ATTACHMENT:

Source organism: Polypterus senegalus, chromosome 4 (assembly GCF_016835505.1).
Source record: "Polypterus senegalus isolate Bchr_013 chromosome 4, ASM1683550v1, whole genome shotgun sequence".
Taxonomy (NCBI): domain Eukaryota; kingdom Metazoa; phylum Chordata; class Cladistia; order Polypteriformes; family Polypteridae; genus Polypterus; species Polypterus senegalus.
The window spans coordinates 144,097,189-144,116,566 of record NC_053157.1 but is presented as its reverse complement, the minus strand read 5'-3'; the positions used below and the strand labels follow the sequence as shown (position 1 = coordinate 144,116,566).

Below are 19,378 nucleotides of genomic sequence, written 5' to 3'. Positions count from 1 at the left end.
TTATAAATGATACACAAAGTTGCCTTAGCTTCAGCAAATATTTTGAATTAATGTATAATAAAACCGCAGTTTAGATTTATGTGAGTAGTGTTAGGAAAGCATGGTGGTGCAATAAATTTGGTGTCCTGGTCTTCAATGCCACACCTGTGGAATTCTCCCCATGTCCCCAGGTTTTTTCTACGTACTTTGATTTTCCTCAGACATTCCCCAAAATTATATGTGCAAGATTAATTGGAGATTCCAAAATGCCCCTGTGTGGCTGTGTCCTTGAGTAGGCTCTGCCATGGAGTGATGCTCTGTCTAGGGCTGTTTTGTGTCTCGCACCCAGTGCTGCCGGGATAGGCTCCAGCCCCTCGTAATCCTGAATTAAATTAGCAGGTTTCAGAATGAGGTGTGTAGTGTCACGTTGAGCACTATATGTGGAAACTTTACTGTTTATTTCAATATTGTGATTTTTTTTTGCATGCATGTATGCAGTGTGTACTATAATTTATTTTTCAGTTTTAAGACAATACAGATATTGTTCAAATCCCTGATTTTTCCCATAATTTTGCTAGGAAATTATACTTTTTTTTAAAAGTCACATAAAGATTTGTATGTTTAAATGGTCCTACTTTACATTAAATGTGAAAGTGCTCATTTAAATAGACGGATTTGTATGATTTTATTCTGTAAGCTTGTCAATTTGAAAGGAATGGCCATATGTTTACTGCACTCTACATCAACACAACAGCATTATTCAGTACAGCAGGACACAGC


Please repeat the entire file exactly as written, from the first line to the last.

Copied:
Source organism: Polypterus senegalus, chromosome 4 (assembly GCF_016835505.1).
Source record: "Polypterus senegalus isolate Bchr_013 chromosome 4, ASM1683550v1, whole genome shotgun sequence".
Taxonomy (NCBI): domain Eukaryota; kingdom Metazoa; phylum Chordata; class Cladistia; order Polypteriformes; family Polypteridae; genus Polypterus; species Polypterus senegalus.
The window spans coordinates 144,097,189-144,116,566 of record NC_053157.1 but is presented as its reverse complement, the minus strand read 5'-3'; the positions used below and the strand labels follow the sequence as shown (position 1 = coordinate 144,116,566).

Below are 19,378 nucleotides of genomic sequence, written 5' to 3'. Positions count from 1 at the left end.
TTATAAATGATACACAAAGTTGCCTTAGCTTCAGCAAATATTTTGAATTAATGTATAATAAAACCGCAGTTTAGATTTATGTGAGTAGTGTTAGGAAAGCATGGTGGTGCAATAAATTTGGTGTCCTGGTCTTCAATGCCACACCTGTGGAATTCTCCCCATGTCCCCAGGTTTTTTCTACGTACTTTGATTTTCCTCAGACATTCCCCAAAATTATATGTGCAAGATTAATTGGAGATTCCAAAATGCCCCTGTGTGGCTGTGTCCTTGAGTAGGCTCTGCCATGGAGTGATGCTCTGTCTAGGGCTGTTTTGTGTCTCGCACCCAGTGCTGCCGGGATAGGCTCCAGCCCCTCGTAATCCTGAATTAAATTAGCAGGTTTCAGAATGAGGTGTGTAGTGTCACGTTGAGCACTATATGTGGAAACTTTACTGTTTATTTCAATATTGTGATTTTTTTTTGCATGCATGTATGCAGTGTGTACTATAATTTATTTTTCAGTTTTAAGACAATACAGATATTGTTCAAATCCCTGATTTTTCCCATAATTTTGCTAGGAAATTATACTTTTTTTTAAAAGTCACATAAAGATTTGTATGTTTAAATGGTCCTACTTTACATTAAATGTGAAAGTGCTCATTTAAATAGACGGATTTGTATGATTTTATTCTGTAAGCTTGTCAATTTGAAAGGAATGGCCATATGTTTACTGCACTCTACATCAACACAACAGCATTATTCAGTACAGCAGGACACAGC